Friday, July 15, 2011

Fourth grade emotional and psychological: Right and Wrong

Fourth grade emotional and psychological: Right and Wrong
By the time your child is nine or ten, fourth grade in most instances, it is reasonable to be able to expect that he knows the difference between right and wrong. That being said, it is important to remember that your child’s moral compass is not flawless at this point. What you should be looking for is his ability to make clear cut right and wrong decisions. It is right to help a friend pick up his room after they played there all afternoon. It is wrong to take money out of your wallet, or to write on the wall. Additionally, the ability to discern right and wrong should be getting better all the time. It is reasonable to hold your child accountable for the most obvious choices, choices between the black and the white. Where the choice is not so clear whether something is right or wrong, where there are gray areas, these are the places that allow you to express your opinions. Lecturing a child at this age might not be as useful as earnest discussions that will help your child make responsible decisions. Additionally, allowing discussions will help keep the lines of communication open , and as your child approaches the ‘tweens and teen years you will be glad those lines were maintained.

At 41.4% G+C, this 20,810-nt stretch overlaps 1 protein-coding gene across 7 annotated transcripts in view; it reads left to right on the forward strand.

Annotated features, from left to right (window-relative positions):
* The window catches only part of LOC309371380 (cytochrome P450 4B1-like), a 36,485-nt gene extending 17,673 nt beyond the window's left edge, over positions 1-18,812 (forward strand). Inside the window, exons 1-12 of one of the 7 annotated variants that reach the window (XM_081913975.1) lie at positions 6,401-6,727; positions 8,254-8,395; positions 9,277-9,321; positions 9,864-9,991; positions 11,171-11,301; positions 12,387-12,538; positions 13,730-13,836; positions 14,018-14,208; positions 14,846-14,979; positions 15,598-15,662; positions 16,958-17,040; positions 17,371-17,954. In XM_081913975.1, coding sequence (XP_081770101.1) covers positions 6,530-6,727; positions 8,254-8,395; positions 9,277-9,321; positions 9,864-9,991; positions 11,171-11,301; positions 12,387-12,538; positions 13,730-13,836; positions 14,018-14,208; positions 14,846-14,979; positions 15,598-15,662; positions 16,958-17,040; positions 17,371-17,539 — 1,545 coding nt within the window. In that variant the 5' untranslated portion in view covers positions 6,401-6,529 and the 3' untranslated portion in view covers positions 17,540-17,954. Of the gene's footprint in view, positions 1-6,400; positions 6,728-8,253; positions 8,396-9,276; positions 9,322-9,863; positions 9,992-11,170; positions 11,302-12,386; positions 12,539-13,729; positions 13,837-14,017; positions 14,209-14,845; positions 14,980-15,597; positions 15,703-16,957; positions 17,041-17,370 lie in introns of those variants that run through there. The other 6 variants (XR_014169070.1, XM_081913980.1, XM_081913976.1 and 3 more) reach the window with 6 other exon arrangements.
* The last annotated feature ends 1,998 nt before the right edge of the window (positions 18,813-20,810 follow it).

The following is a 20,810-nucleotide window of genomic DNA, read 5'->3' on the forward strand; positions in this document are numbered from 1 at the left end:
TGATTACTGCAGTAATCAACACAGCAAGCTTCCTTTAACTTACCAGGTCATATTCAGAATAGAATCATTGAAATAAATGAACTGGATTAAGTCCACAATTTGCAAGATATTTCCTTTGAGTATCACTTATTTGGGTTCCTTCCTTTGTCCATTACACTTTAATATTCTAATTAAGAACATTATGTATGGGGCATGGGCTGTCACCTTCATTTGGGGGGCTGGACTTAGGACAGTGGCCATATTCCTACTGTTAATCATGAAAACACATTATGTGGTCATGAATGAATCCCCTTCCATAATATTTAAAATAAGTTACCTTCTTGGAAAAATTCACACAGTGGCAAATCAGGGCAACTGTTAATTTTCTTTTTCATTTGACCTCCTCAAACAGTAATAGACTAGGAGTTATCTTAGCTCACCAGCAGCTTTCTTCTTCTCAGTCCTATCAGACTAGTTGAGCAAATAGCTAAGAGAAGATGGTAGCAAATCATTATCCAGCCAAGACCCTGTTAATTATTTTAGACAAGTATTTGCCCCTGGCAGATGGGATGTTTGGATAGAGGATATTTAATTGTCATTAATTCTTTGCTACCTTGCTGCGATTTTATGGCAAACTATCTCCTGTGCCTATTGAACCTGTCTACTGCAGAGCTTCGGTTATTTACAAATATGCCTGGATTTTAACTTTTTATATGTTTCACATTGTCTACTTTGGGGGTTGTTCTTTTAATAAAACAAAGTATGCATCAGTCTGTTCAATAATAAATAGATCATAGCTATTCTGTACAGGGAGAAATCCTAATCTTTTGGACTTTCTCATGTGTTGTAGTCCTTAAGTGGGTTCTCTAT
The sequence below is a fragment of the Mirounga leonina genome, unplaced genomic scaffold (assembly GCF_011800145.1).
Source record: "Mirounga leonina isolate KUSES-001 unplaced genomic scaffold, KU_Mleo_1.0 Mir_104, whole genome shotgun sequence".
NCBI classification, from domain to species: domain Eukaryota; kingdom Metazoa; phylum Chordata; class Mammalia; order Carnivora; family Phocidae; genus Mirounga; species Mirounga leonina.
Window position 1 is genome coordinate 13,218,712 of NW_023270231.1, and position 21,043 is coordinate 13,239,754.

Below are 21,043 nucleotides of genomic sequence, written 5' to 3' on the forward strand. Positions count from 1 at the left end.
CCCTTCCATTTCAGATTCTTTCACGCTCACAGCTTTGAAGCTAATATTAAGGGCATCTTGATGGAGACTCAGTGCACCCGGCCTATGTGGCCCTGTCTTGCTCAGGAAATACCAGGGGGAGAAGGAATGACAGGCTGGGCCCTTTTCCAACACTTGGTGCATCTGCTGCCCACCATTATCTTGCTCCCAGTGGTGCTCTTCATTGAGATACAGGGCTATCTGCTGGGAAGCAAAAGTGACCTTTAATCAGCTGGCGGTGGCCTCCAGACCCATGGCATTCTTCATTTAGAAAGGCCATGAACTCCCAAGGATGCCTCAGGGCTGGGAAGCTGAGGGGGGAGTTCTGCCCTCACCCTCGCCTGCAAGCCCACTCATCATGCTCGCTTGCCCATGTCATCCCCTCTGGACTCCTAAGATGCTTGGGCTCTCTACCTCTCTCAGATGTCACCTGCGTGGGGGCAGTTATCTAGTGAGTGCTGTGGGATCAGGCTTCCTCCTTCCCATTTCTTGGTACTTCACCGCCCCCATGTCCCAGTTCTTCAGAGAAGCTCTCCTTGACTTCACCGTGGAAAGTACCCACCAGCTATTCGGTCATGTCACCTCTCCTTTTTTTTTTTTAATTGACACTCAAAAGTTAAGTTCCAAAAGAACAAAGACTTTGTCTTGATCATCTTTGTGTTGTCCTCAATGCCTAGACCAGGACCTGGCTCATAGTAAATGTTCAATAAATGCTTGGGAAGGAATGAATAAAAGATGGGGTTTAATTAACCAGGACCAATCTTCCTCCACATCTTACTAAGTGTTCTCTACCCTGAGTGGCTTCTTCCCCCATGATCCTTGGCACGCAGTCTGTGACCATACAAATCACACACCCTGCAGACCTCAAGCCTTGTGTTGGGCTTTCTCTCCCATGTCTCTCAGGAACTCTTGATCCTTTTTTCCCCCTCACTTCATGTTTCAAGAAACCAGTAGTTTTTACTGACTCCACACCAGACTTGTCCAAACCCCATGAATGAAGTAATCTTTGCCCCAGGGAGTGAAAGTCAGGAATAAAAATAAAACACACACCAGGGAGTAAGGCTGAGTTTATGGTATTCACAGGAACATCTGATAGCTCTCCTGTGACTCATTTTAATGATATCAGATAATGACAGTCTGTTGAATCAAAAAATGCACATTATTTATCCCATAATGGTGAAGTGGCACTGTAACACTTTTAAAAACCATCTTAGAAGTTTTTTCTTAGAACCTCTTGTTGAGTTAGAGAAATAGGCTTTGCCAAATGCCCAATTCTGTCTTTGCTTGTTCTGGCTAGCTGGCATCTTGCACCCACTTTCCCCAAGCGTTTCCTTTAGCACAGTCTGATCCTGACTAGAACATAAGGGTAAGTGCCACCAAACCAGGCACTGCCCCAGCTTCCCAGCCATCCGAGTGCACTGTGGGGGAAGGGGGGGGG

Friday, July 1, 2011

Fourth grade science: Planets and their characteristics

Fourth grade science: Planets and their characteristics
One of the things your fourth grader will need to accomplish during this year of school is the ability to identify the planets of our solar system and to identify characteristics of each planet. To help your child do this you will want to help them learn the planets in order from the Sun on out. There are several mnemonic devices that will help your student. The most common is, “My Very Earnest Mother Just Served Us Nine Pizzas”, which of course represents the planets, Mercury, Venus, Earth, Mars, Jupiter, Saturn, Uranus, Neptune, and Pluto. Depending on the age of the science curriculum you are using with your child, Pluto may or may not be included in the planet list. In 2006, astronomers demoted it from planetary status but it is still included in some curriculum that hasn’t been updated. For the purpose of the mnemonic, there is no reason not to include Pluto, as long as your child understands Pluto’s status. Or if you are feeling creative, you could coin a mnemonic that listed the eight planets. Besides the order of the planets, your child should also learn several characteristics of each planet that will help them identify the planet visually, and help group it with other planets of its type, for example, the gas giants. One other thing that will help your child remember order and visual characteristics of the planets is to allow her to build a mobile. If you can find one that has not been painted yet, it is a great way to get a little bit of art while learning science.